Drums, fifes, and bands provided martial music ranging from battlefield signals to ceremonious pomp. The drummers, fifers, and musicians might also provide casual entertainment for their comrades, but some soldiers played other instruments. The most common non-military instrument to appear in deserter advertisements was the fiddle (or violin); it was the most common among non-military runaways as well.
As this selection of ads shows, some of those who played the fiddle played other instruments as well. And notice that, apparently, not all of these men were particularly good fiddlers.
Deserted from Ensign John Sumner, of Ashford, belonging to Capt. Daniel Lyon’s Company, of Woodstock, in Colonel Huntington’s Regiment, in Norwich, in Connecticut, one who calls himself by the Name of William Daby, a transient Person, about 5 Feet 10 Inches high, 27 Years of Age, a slim Fellow, with brown Hair, and dark Eyes – Had on when he went away a blue Coat, Leather Breeches something old, a Pair coarse white Tow Stockings, or a Pair of mix’d coloured Worsted ditto which he stole, is a Fiddler by Trade, and looks something wild with his Eyes. Whoever shall apprehend said Deserter, and return him to me the Subscriber, shall have Three Dollars Reward paid by John Sumner, Ensign.
[Norwich Packet, August 28, 1775]
Five Dollars Reward.
Deserted from my Company and in Col. Cary’s regiment at New Haven, an Indian Man, named Ephraim Frost, about 22 years of age, five feet eight inches high, long hair; had on when he went away, a claret coloured coat faced up with red, breeches of the same, white stockings, and a straw hat and feather; he plays on the fife and fiddle; his native is Rehoboth. Whoever shall bring said Deserter to the Regiment in New-York, shall receive the above Reward, and all necessary charges, paid by Nathaniel Carpenter, Capt.
N.B. Said Frost deserted on the 30th of July last.
[New-York Journal, August 15, 1776]
Five Dollars Reward.
Deserted from the Continental Troops at New Haven, on the 1st Instant, a Soldier who says his Name is Jonathan Brown, has received his full Bounty: had on when he went away a new Beaver Hat, new Shoes, white cloth Coat something worn, a Pair of half worn Leather Breeches, blue Stockings; is 5 Feet 7 Inches high, a Native of Long Island, has with him a Fiddle, on which he pretends to be a Player. Whoever shall take him up, and secure him in any Goal, or return him to me, shall receive the above Reward of Five Dollars, and all necessary Charges paid, by Henry Cunningham, Ensign.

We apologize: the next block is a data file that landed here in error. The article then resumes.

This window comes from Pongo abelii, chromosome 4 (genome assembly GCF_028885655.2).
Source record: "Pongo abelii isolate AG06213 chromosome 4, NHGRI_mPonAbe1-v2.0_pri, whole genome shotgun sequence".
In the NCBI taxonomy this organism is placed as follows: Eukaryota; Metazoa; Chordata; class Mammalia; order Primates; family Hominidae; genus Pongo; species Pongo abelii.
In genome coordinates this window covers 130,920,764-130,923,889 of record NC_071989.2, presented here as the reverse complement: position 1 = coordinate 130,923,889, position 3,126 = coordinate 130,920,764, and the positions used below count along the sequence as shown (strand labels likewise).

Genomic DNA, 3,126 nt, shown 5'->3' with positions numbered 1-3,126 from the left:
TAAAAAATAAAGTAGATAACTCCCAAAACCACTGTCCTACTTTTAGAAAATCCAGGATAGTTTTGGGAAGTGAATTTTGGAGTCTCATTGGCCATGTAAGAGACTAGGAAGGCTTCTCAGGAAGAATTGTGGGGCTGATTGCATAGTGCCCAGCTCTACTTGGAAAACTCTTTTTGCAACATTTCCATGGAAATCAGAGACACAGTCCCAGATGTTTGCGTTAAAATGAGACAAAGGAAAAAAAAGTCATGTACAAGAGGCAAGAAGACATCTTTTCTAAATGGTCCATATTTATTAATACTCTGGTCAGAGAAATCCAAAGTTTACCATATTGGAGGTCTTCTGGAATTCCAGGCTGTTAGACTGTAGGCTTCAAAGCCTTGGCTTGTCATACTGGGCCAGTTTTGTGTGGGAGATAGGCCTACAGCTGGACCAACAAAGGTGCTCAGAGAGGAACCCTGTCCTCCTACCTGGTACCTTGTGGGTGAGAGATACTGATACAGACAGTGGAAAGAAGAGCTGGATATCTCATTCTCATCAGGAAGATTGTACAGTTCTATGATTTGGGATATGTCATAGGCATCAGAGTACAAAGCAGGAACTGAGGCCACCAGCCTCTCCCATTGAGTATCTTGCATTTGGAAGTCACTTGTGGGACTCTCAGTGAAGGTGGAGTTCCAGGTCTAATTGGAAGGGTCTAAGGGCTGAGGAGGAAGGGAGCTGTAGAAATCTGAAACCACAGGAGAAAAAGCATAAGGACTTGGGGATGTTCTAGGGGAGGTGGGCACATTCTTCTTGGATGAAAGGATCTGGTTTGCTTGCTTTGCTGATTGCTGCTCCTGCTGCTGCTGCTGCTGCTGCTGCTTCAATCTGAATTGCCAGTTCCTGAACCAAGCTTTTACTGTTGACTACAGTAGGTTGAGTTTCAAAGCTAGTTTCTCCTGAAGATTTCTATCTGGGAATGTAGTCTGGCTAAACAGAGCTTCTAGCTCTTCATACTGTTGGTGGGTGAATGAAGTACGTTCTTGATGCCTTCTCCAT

[Connecticut Journal, March 26, 1777]
Deserted from the Alfred Ship of War, now in this Harbour, a French Negro, named Francois, by Trade a Barber, and plays well on the Violin: had on when he went away, a blue French Great Coat, brown Waistcoat and Breeches, and his Hair queued. Whoever takes up said Negro and returns him on board the above Ship shall receive Four Dollars Reward, and all necessary Charges, by Elisha Hinman.
[Boston Independent Chronicle, May 15, 1777]
Check my two volume compilation of military desertions, published by Clearfield Books in 2009, for a lot of references to fifers and drummers deserting.
More specifically, JAR contributor Joseph Lee Boyle refers to his two-volume collection of deserter advertisements from American newspapers:
“He loves a good deal of rum…” Military Desertions during the American Revolution, 1775-1783. Joseph Lee Boyle. 2 Volumes. Baltimore, MD: Clearfield Publishing, 2009.